Cost of the goods sold is the expense the business has to bear in order to manufacture, transport, store and manage the goods that are sold in a specific period. It is required to calculate the gross margin and is also taken into consideration by banks and money lenders in Melbourne when the entrepreneur applies for a business loan.

4. Cost of Goods Sold

In the periodic system, the cost of goods sold is determined at the end of the accounting period while in the perpetual system, the cost of goods sold account is updated consistently with every sale.

Business owners in Melbourne who do not track individual items in their inventory calculate the cost of goods sold by adding the initial stock with any additional stock purchased later and then subtracting the value of the ending stock from it.

The bookkeeper plays a significant role in calculating the values of the initial, additional, and ending stock by tracking the purchasing and manufacturing expenses of every order, labour costs associated with it, and the time the stock is kept in storage.

5. Recording Closing Entries

In the periodic system, the bookkeeper has to make closing entries to provide the total cost of goods sold and calculate the stock on hand to update the inventory management system. However, with the perpetual system, no such work is required because it gets updated consistently.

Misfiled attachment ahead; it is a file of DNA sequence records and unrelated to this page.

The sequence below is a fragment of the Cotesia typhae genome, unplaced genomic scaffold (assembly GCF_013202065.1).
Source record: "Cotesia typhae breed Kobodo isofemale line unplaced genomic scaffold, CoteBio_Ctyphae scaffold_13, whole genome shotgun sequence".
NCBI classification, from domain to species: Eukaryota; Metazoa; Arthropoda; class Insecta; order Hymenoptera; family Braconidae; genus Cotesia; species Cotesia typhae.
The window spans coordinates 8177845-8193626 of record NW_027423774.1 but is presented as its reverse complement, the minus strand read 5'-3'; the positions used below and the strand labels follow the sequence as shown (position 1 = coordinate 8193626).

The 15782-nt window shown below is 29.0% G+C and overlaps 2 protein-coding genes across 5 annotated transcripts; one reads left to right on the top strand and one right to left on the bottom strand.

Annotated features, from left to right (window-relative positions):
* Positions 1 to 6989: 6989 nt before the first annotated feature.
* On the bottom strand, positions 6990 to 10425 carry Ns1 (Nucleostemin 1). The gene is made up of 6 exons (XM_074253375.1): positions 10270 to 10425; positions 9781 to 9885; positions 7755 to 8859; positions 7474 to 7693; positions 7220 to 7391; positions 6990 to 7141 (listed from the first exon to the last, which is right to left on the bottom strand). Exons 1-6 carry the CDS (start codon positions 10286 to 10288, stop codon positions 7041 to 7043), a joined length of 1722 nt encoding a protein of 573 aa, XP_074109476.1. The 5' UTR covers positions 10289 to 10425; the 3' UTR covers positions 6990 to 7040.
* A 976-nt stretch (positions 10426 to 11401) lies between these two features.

6. Examining Transactions

If the bookkeeper identifies an inaccurate transaction record, it is not possible to check where it occurred in the periodic system because there are no details of the individual units. Thus, if there is any shortage due to damaged goods or loss of items, they can be tracked quickly, and steps can be taken to get the units replaced without any delay.

On the other hand, with the perpetual system, it is easy for the entrepreneur in Melbourne to determine the discrepancy as there is a log of every transaction at the unit level, which can be checked and assessed effortlessly.

In addition, cycle counting is also not possible with the periodic system as there is no way of getting the correct count of inventory in real-time with a manual counting system.

Conclusion

Inventory is the lifeblood of an organisation, and it must be organised and assessed accurately for its effective management and utilisation. Your bookkeeper in Melbourne is the right person to take care of the task. However, as an entrepreneur, you must be aware of the inventory system being used and how it works.